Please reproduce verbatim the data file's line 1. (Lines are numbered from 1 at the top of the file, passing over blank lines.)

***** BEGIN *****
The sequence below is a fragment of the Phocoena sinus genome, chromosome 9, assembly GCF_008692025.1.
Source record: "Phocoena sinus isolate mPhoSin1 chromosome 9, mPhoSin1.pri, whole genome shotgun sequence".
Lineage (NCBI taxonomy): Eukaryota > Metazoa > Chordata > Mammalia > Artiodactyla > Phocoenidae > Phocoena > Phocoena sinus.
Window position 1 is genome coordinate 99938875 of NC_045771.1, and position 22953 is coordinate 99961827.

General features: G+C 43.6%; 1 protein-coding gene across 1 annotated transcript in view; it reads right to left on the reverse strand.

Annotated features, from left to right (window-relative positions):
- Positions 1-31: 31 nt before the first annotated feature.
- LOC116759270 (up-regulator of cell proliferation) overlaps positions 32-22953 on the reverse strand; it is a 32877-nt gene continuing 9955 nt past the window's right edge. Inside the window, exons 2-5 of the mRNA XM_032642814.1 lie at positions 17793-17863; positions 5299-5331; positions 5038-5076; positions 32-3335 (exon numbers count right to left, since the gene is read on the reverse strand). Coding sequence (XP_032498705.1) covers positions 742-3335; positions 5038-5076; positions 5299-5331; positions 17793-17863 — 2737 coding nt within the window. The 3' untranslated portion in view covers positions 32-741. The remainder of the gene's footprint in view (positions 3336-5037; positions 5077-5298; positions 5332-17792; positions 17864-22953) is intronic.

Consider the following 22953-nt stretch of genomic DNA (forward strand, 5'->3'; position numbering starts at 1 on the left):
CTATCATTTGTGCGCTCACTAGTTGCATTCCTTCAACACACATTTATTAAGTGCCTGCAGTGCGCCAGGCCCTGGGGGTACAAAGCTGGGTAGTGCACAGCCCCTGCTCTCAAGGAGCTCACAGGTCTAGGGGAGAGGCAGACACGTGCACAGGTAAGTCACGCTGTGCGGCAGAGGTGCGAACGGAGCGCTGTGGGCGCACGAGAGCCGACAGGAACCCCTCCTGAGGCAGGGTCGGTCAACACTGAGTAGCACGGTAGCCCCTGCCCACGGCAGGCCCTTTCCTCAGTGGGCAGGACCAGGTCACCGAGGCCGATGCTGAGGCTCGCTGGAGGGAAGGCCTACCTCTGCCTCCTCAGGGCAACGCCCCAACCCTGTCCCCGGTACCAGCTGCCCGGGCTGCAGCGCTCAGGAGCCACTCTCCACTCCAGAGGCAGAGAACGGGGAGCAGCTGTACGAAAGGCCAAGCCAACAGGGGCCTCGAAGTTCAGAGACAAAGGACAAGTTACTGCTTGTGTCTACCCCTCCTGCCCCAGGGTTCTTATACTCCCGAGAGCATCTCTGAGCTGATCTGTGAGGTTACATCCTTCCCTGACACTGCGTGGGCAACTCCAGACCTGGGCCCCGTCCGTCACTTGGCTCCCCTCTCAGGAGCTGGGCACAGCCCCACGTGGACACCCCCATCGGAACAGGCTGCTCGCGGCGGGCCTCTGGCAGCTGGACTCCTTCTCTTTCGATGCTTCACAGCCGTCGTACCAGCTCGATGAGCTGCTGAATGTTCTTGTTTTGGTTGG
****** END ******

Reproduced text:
The sequence below is a fragment of the Phocoena sinus genome, chromosome 9, assembly GCF_008692025.1.